Sunday, August 24, 2008


Ruby's Restaurant located at 308 NW 5th Avenue (378-0490)is flat out my favorite restaurant in Gainesville and I recommend that you rush over and support this local business. I guarantee you will love their food. The first time I visited Ruby's I felt like Columbus when he first eyeballed the New World through his hand telescope. I was on to something very important. I felt like I had struck gold.

Once in a very, very rare while, I taste a dish in a restaurant that is so good on return visits I am incapable of ordering anything else on the menu. That experience has happened not once, not twice, but three times at Ruby's. Three of Ruby's signature dishes (there are more I have not tried yet) are Dirty Rice w/ Shrimp, Blueberry De-Lite, and their Gator Burgers. "Mercy," and a shake of the head is always my reaction after the first bite of each.

The Dirty Rice with Shrimp is a Louisiana inspired plate of rice and meat with beautiful seared and seasoned shrimp on top. I may never get past this dish when presented the menu. It is tasty and no one else in town has undertaken it. I will go back again and again for this spicy rice dish.

I am not really a dessert person but a taste of the Blueberry De-Lite is as fine a dessert as there is on the planet. New Orleans' Commander's Palace's bread souffle with whisky sauce has a challenger. The De-Lite has a crunch crust on the bottom with layers of pudding, cream cheese, blueberries, whipped cream and nuts. I try not to lead you into sin, but dive in on this one.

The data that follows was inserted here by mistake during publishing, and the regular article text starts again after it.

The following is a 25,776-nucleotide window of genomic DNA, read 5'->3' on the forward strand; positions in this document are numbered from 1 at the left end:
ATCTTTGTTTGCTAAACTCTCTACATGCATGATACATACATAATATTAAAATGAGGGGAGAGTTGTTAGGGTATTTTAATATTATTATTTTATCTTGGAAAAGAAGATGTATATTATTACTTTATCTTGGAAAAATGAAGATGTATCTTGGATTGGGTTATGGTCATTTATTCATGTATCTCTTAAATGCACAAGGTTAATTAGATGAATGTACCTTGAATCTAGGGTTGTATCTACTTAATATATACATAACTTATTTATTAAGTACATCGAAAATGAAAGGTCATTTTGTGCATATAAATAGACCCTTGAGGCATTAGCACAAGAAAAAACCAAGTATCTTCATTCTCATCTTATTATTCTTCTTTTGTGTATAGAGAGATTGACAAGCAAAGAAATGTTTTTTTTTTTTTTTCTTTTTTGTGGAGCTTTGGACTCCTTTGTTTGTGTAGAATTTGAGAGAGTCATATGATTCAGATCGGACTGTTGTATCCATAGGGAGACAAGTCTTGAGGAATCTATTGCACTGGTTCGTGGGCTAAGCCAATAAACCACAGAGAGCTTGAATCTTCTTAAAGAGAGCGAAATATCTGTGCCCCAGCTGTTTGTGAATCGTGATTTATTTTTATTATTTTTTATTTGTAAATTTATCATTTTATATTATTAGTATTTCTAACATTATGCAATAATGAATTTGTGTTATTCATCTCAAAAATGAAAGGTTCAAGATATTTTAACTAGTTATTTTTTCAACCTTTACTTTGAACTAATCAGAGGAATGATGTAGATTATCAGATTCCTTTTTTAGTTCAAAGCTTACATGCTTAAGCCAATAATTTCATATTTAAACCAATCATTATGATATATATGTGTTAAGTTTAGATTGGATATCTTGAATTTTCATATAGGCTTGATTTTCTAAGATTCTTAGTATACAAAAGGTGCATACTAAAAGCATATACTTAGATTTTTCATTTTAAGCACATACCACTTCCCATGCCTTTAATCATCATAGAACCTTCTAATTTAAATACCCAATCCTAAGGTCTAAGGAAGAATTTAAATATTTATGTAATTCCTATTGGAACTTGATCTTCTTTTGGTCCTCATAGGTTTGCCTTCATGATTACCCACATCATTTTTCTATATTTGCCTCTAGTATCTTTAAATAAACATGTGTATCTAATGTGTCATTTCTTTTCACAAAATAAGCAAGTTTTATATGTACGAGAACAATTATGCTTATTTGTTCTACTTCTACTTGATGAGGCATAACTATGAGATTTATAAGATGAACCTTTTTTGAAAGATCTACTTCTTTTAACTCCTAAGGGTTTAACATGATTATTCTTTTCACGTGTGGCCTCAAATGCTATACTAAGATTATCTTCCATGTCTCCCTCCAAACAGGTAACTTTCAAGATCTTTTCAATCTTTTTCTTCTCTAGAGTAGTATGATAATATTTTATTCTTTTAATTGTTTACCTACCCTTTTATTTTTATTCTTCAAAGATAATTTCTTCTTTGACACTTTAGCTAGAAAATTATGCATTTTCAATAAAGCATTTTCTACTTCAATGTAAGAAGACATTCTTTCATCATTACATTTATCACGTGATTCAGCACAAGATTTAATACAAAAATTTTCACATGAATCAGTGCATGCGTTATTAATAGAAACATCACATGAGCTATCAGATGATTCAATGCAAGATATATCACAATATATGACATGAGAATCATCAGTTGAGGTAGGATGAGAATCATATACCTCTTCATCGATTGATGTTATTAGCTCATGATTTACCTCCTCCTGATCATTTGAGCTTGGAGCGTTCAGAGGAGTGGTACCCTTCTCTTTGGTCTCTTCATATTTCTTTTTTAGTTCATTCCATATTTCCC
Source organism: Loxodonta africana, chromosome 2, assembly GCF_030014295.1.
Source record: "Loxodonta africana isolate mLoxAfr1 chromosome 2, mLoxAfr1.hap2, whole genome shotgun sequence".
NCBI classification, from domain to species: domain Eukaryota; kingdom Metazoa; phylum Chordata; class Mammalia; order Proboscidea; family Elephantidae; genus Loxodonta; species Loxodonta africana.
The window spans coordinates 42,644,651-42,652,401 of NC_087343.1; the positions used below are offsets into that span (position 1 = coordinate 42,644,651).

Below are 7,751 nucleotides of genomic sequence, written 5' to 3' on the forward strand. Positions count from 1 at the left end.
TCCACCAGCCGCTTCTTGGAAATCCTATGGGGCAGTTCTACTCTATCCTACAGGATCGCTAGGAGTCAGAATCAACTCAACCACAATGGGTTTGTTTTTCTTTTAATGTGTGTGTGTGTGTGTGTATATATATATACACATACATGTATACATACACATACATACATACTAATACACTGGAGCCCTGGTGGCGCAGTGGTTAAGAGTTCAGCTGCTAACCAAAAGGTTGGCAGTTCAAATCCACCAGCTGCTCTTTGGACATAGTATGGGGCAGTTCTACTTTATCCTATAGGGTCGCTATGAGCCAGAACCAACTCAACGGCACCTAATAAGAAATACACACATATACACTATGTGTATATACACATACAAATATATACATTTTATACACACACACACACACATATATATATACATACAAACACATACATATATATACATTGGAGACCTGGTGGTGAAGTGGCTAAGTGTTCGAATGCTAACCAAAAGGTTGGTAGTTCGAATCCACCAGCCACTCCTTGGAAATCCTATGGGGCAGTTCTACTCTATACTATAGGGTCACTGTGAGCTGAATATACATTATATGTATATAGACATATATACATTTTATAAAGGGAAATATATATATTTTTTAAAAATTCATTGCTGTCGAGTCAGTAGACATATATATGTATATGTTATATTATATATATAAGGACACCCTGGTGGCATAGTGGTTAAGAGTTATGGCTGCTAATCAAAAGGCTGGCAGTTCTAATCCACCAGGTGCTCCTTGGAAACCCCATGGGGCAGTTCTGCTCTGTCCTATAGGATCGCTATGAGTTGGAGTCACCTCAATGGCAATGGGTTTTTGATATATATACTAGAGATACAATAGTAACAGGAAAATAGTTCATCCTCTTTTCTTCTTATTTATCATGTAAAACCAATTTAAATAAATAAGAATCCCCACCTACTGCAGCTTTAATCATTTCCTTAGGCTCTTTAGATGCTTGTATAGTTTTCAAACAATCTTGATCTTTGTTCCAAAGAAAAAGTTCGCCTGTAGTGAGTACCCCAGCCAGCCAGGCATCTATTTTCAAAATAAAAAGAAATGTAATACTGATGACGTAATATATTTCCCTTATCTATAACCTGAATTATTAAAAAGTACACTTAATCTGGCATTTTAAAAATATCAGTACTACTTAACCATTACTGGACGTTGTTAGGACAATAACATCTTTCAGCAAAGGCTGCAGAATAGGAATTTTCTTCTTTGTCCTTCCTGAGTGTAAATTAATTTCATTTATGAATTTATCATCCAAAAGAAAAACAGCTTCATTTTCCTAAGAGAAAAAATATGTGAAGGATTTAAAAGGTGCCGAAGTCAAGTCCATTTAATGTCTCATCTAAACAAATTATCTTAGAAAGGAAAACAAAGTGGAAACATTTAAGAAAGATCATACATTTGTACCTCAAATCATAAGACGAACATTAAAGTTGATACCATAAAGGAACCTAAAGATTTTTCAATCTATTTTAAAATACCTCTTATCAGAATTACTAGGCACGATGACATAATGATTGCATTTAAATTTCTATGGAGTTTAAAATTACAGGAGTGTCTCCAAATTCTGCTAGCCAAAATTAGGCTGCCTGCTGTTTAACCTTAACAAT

The Gator Burger is a show stopper. I was expecting your basic good small restaurant burger. Instead I saw them put the one pound patty on the grill. It looked like a frisbee. The burger came out perfectly cooked on Texas toast. I immediately knew that it was beyond my capacity so I cut it in half and saved the other half for a buddy at the office who loves fine burgers. I can not even imagine what the Double Gator Burger must look like.

Ruby's is owned by Ruby and Johnny Moore. Both come from families of fine cooks. If I were to label Ruby's, I would call it progressive home cooking. The Moores have put together a menu that pulls from African-American cooking traditions (the motherlode of Southern foodways) and takes that cuisine to the next level with unique twists and turns that make their dishes always tasty and often intriguing. Imagination and love are clearly at work at Ruby's. Their son, Johnny Jr., works in the restaurant and charms each customer with his enthusiasm for his parent's cooking. Give Ruby's a try. You will not be disappointed.

Wednesday, August 20, 2008

A Democratic Convention delegate's video blog

A friend of mine, Susan Bottcher, is a delegate to the Democratic Convention and, after persistent pestering from yours truly and others, has initiated a video blog that she will update daily from the convention. The following link should take you to Susan's blog that will serve to interpret the happenings in Denver:

Saturday, August 16, 2008


I want to thank my readers and hope that you will bring some more into the fold. I have a number of ideas in the works for this blog and, after campaign season ends, will be posting at a faster clip than my current weekly renderings.

Thanks again.


Thursday, August 14, 2008

Thursday, August 07, 2008